Midfield looks equally well-stocked. A genetic disorder aggravated by altitude meant Lassana Diarra missed out on tarnishing his image in South Africa and he should hold the midfield alongside Rennes' up-and-coming centre-of-the-park-terrier, Yann M'Vila, who came perilously close to winning the 'Pascal Chimbonda/Bafetimbi Gomis Golden Sub's Bib' for the surprise inclusion in a major tournament squad, only for Domenech to dash his hopes when whittling down the final 23. Lille's Rio Mavuba and Auxerre captain Benoit Pedretti have both resurrected their once-flagging careers and deserve a second bite of the international cherry, while Mavuba's club team-mate, Yohan Cabaye, blends both graft and guile.
Blanc showed at Bordeaux his predilection for a playmaker, and in the (temporary) enforced absence of Yoann Gourcuff, the ex-Manchester United defender will no doubt opt for a like-for-like replacement with Samir Nasri of Arsenal the most obvious candidate. To some a surprise exclusion from the World Cup squad, Nasri is a far more polished performer than the uber-hyped Hatem ben Arfa, though Lorient's €15 million-rated French Under-21 international Kevin Gameiro would also be worthy of a run-out against the Norwegians.
Nice forward and current West Ham United target Loic Remy, Paris Saint-Germain's beanpole Guillaume Hoarau and Lyon new boy Jimmy Briand are all viable candidates to lead the line, though the stand-out choice, Karim Benzema, may be another that feels the brunt of Blanc's missionary zeal for a cleaner-cut team.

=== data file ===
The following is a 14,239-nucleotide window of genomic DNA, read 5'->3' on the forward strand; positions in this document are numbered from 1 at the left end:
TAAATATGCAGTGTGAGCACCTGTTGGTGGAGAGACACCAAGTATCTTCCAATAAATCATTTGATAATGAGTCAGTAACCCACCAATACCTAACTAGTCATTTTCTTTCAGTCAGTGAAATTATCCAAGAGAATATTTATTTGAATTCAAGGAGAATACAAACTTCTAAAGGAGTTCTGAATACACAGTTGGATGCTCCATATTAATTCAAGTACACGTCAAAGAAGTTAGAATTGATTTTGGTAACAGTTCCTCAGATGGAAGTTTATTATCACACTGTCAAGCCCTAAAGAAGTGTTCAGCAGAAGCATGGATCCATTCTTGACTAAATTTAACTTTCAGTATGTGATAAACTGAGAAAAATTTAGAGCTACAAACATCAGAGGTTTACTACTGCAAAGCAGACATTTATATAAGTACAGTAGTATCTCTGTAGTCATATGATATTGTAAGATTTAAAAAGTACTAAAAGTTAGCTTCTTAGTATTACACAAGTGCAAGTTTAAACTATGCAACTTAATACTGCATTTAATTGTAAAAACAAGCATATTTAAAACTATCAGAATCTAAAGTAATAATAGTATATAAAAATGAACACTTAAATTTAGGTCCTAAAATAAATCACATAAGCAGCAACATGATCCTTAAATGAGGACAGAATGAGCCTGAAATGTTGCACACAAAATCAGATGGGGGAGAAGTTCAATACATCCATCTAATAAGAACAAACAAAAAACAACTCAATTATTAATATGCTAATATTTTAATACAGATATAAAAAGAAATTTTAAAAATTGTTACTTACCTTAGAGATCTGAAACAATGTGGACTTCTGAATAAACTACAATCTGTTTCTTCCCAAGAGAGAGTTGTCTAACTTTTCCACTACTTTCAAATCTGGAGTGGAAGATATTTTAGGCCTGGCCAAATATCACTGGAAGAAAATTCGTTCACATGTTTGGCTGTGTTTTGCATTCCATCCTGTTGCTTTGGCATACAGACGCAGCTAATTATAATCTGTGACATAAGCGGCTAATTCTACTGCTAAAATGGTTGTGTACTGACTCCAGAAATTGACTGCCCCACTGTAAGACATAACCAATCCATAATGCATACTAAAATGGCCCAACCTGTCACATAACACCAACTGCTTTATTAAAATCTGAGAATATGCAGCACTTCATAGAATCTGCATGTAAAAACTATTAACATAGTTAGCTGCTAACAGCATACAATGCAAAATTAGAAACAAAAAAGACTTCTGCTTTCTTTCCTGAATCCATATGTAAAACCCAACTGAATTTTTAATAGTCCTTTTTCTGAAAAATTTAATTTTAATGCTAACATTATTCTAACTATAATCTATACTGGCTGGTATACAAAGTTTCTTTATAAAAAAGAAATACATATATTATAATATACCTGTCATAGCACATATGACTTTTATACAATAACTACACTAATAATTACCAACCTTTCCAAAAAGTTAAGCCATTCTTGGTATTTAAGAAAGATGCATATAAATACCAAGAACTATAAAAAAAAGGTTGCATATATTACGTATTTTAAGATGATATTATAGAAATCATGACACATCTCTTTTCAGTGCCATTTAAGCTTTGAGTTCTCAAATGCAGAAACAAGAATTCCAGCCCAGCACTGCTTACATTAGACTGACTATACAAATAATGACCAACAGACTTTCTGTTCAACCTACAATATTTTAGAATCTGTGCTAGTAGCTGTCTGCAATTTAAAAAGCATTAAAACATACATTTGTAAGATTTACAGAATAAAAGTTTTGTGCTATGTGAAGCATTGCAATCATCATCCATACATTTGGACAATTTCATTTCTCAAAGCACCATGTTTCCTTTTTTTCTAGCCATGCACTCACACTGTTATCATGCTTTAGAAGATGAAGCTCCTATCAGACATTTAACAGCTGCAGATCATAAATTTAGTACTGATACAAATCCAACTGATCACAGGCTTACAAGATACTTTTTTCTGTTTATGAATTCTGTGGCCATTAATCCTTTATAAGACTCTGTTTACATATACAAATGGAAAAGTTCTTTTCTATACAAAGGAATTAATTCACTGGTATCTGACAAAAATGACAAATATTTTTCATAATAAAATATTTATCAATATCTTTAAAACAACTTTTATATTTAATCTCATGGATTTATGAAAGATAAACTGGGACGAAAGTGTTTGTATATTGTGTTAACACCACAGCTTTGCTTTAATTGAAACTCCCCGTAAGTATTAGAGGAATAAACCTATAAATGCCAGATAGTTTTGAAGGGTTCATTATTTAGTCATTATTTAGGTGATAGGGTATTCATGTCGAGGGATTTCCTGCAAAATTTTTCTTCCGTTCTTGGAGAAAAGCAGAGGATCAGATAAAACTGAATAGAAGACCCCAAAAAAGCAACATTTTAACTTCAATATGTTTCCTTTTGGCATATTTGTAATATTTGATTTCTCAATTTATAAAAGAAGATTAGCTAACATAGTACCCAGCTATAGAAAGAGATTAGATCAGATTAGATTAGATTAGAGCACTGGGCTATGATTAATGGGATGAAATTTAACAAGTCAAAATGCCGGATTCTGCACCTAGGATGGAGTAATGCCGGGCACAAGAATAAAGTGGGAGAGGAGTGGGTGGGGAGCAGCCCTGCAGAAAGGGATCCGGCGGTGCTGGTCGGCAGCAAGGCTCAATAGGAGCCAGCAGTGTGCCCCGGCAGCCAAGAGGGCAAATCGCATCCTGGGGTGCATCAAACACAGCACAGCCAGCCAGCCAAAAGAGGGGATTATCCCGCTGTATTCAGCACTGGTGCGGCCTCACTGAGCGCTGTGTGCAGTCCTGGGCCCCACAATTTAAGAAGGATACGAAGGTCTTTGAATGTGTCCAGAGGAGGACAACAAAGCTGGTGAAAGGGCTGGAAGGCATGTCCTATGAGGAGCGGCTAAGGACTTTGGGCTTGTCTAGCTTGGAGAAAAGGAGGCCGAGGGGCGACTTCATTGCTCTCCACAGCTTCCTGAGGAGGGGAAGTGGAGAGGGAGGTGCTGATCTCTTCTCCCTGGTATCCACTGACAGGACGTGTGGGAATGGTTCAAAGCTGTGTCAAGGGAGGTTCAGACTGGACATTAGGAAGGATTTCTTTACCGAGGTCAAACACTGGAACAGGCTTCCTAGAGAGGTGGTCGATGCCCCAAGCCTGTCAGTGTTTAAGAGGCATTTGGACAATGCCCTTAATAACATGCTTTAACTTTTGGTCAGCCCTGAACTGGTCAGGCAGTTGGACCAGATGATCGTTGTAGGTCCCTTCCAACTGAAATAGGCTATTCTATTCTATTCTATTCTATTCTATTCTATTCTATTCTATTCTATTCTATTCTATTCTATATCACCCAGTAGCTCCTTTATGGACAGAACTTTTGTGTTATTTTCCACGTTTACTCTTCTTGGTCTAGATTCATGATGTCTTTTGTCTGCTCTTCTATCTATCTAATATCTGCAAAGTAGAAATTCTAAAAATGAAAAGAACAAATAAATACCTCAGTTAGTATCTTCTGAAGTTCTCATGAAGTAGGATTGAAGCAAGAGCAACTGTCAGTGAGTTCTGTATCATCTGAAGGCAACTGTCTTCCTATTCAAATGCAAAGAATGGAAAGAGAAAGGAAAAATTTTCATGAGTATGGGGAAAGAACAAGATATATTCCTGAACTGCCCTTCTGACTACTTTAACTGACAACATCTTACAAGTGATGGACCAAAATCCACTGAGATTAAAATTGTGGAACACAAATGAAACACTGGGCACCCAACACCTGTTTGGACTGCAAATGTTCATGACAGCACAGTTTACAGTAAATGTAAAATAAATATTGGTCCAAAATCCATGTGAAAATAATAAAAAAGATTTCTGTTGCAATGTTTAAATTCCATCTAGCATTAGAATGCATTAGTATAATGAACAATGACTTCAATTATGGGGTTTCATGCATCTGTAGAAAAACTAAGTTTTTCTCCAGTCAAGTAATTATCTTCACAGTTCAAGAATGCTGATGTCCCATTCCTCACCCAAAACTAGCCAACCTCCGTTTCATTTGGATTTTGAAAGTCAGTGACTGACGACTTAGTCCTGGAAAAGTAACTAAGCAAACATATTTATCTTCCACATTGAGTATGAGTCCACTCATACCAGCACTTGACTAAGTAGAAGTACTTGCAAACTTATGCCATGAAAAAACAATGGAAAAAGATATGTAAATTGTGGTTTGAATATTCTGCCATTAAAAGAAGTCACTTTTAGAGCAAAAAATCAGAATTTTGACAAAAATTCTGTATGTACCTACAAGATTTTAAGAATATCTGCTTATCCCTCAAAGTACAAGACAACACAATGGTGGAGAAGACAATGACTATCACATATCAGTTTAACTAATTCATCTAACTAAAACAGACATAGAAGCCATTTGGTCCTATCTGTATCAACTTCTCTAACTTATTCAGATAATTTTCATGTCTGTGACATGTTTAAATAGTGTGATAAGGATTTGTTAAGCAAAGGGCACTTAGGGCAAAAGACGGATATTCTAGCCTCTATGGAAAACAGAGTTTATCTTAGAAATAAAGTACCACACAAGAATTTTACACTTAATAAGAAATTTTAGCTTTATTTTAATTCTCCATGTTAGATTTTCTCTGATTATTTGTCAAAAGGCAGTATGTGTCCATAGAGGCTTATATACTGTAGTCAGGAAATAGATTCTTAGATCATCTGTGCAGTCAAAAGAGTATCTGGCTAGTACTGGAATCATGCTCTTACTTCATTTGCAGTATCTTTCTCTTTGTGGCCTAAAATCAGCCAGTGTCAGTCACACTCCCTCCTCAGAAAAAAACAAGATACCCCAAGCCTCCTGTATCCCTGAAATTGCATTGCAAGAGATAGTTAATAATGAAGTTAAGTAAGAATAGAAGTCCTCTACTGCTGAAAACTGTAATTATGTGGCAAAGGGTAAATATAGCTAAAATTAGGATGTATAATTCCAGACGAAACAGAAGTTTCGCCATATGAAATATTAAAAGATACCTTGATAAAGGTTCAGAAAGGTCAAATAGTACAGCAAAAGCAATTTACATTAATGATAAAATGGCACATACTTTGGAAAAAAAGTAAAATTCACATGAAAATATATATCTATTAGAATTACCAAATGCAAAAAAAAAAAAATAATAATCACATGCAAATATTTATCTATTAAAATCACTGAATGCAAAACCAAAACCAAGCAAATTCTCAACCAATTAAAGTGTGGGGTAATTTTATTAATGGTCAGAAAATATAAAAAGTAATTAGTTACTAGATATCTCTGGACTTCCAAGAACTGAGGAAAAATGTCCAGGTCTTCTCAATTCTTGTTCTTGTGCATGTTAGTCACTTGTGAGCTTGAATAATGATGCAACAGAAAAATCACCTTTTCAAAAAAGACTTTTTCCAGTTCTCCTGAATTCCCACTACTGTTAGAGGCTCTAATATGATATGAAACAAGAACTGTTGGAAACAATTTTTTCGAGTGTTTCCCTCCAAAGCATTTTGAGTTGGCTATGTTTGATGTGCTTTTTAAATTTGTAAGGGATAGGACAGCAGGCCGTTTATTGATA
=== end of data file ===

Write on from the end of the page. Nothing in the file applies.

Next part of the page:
Like reported strike agent provocateur and wannabe trade unionist Franck Ribery, the Real Madrid forward has missed training this week because he was locked up by Paris police over their alleged involvement with an underage prostitute. Government ministers and the newly-installed French FA's interim president, Fernand Duchaussoy, have publicly stated their opposition to players in the duo's predicament representing their country, while Blanc's new press attache has extolled the new coach's desire to see three elements reintroduced into the team - "pleasure, rigour and discipline." Benzema's alleged over-indulgence in the first area is likely to mean that his knuckles will also be rapped as he hopes to escape the rather more painful three-year jail sentence and €45,000 fine he and Ribery could face.
Just how long will this go on for though? Friendlies are fine for appeasing public opinion and laying down markers, but September sees six potentially crucial points up for grabs against Belarus and - more trickily - in Bosnia-Herzegovina, the first steps on the road to what Blanc, the French FA and the French public hopes will be redemption at Euro 2012.
The fact that Blanc has chosen to 'waste' what would have been a useful preparatory outing for those more taxing encounters shows he is serious about, as Jean-Pierre Papin put it, "giving some credibility back to the role of coach." However, it is also telling that he is reportedly not behind the three-man panel set up by the French FA to investigate the incidents in South Africa as he looks to punish his naughty schoolboys and then get their minds back on their work.
"One thing is certain - he can't get rid of everyone," added Papin. "You can give people a second chance, and the players know they've been stupid." Lloris provided proof of that very sentiment when he admitted on Thursday that the strike had been "an enormous mistake", and he will undoubtedly be back as will Evra, despite the demands of Blanc's former international team-mate, Lilian Thuram, to never allow the Manchester United defender to again represent his country. Blanc has even opened the door for Anelka, saying: "If he's the best in his position [he'll play]. It's the same for everyone."
So expect to see many of those who had a ticket to ride on le bus de la honte return as pragmatism recovers the reins from principles. The fury of the public will have been assuaged by Blanc's dramatic gesture, though, and he can then go about carrying out his own French football revolution. If he succeeds in doing that, he'll have both had his cake, and eaten it.